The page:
The Nastor family lived in San Jose and all of them worked together in their ancestral occupations as fishermen and farmers.

Together they fished and dived for shellfish, oysters, mussels and abalone off the Santa Cruz and Monterey county coasts. As the oldest son, Tony headed up the collection of the daily catch. When his younger brothers were old enough, he taught them how to free dive and bring up abalone.

“It was always a competition with the three boys,” Paulson said.

Tony graduated from San Jose High in 1965 and enrolled at San Jose City College in hopes of becoming a police officer. But he asked his dad for permission to drop out and join the military after a friend was killed in Vietnam.

“He wanted to take revenge,” Paulson said.

Paulson recently found an emotional letter to Nastor written by his father, urging him to carry on. But Nastor died before it arrived and the letter found its way home, where it remained sealed until Paulson opened and read it last week.

The high school near downtown, oldest in the city, has a plaque listing every graduate who died in the Vietnam War. Paulson said her uncle was killed, at 21, by a booby trap when he was on patrol in Binh Dinh Province shortly after the Tet Offensive in 1968. That horrific North Vietnamese attack was widely credited with convincing the American public that the war was not worth the sacrifice.

“Until the day my grandmother died,” Paulson wearily remembers, “she always said, ‘The good die young.’” Contact Joe Rodriguez at 408-920-5767.

Vietnam era warriors were not lauded as heroes and received little respect from the public upon their return from war. Now, nearly half a century later, an elegant hunk of black granite, etched with local names, might help the public finally honor those soldiers.



Those of you who were around in the '80s and early '90s will recall two in-house cops whose views differed significantly over the issue of gun control. In one corner was our boss at the time, Joe McNamara. In the other corner was Leroy Pyle, who was then closely associated with the NRA and went on to achieve fame as our Webmaster. For the record, Joe and Leroy have been friends for the past several years. And as we all know, friends often have fun "tweaking" one another.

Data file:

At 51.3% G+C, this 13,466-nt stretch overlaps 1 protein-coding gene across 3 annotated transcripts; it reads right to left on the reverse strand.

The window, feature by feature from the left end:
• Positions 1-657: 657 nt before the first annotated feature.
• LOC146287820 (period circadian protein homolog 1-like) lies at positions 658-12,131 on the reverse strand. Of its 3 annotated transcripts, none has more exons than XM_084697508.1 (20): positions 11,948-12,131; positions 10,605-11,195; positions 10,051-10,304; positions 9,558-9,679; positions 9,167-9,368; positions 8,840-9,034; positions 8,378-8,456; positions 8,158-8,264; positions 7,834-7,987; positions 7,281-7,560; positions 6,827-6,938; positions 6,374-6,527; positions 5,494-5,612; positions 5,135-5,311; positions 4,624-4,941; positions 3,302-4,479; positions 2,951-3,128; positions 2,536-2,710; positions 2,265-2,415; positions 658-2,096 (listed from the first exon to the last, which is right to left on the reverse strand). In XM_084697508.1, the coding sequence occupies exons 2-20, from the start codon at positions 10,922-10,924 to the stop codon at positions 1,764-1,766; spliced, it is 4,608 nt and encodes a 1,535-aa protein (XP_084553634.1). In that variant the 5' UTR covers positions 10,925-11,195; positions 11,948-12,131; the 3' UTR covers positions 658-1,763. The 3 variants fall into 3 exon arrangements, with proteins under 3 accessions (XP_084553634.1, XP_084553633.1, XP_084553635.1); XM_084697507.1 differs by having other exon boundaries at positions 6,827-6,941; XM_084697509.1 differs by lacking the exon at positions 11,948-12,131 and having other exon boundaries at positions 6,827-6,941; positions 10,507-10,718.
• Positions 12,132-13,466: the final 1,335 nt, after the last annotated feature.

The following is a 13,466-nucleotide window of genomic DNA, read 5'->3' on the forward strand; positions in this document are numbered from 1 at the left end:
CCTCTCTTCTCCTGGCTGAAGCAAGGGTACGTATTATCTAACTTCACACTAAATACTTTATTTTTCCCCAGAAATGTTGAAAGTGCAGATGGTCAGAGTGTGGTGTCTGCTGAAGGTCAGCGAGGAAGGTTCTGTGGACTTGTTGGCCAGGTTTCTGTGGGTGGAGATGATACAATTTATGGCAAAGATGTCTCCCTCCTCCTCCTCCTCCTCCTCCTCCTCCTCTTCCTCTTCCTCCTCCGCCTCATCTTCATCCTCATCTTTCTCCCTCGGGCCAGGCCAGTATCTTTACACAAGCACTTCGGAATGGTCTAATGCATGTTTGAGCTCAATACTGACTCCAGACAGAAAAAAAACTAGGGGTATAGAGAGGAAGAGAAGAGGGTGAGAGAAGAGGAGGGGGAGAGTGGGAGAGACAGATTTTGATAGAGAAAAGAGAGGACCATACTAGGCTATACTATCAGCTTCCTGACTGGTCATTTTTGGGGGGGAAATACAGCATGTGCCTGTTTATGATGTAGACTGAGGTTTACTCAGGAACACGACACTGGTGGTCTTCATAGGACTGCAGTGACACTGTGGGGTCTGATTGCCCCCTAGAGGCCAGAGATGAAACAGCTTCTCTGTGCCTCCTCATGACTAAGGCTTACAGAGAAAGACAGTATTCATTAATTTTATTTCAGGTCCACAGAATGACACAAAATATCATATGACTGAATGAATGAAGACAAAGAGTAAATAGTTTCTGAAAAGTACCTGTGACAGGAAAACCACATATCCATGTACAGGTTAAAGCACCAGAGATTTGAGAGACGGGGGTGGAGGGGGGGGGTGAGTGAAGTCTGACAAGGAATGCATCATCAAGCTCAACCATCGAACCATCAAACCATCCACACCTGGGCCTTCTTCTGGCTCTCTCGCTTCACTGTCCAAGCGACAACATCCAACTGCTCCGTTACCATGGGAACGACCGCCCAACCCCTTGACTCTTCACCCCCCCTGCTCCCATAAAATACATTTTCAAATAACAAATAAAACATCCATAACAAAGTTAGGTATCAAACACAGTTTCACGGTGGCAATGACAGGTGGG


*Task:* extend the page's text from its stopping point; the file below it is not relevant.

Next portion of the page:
In his role as a Fellow at the Hoover Institution, JoeMac was recently interviewed by Stanford Magazine on the topic, "What's To Be Done After Newtown?" And suspecting that Leroy wasn't a regular reader of the publication, Joe sent him a link to the magazine interview along with the message: "Hi Leroy — I send you this for your enjoyment (just kidding). — Joe"

Believing that no "tweak" should go unanswered, Leroy responded to Joe and his article with one of his own that appears under Joe's interview below.

It needs to be emphasized that the disagreement over gun control between Joe and Leroy wasn't seen as personal between the two; it was simply a case of differing views. But as is the case with most controversies, supporters on both sides of a given issue tend to express very strong opinions. If you are inclined to read Joe's interview and Leroy's retort, carry on...

What's to Be Done After Newtown?

—A veteran gun control advocate explains his positions—

During his law enforcement career, including 15 years as San Jose police chief, Hoover Institution research fellow Joseph McNamara was well known for his staunch advocacy of gun-control measures. In combination with his broader public profile (he also writes detective novels), his outspoken views led to sharp clashes with the National Rifle Association.

McNamara’s beat cop experience began as a New York patrolman in Harlem, where he famously chased, tackled and handcuffed a much larger man who had just stabbed someone. He eventually obtained a doctorate in public administration at Harvard before returning to police work. He was police chief in Kansas City, Mo., before taking over in San Jose in 1976. When he left for Stanford, a 1991 editorial in the San Jose Mercury News commended him for a variety of achievements including his gun-control stance, saying “somebody’s got to fight for it.”

Amid current debates over so-called assault weapons and possible new federal gun-control legislation, Stanford sat down with McNamara for a question-and-answer session, challenging him to explain and defend his positions on a variety of issues. This edited transcript is a fuller version of the interview that appeared in print.

Would any additional gun control make a significant difference in reducing crime and violence?

I think so. There’s no panacea; there’s no law that passes that will totally eliminate the massacres that we’re disturbed with, or will eliminate gun crime. But at the same time, there’s a lot of unnecessary violence with guns in our country. There’s a good deal of evidence that when you bring a gun into the home, it’s more likely to be used against a member of that family or household than against the stranger who’s endangering the people inside the home.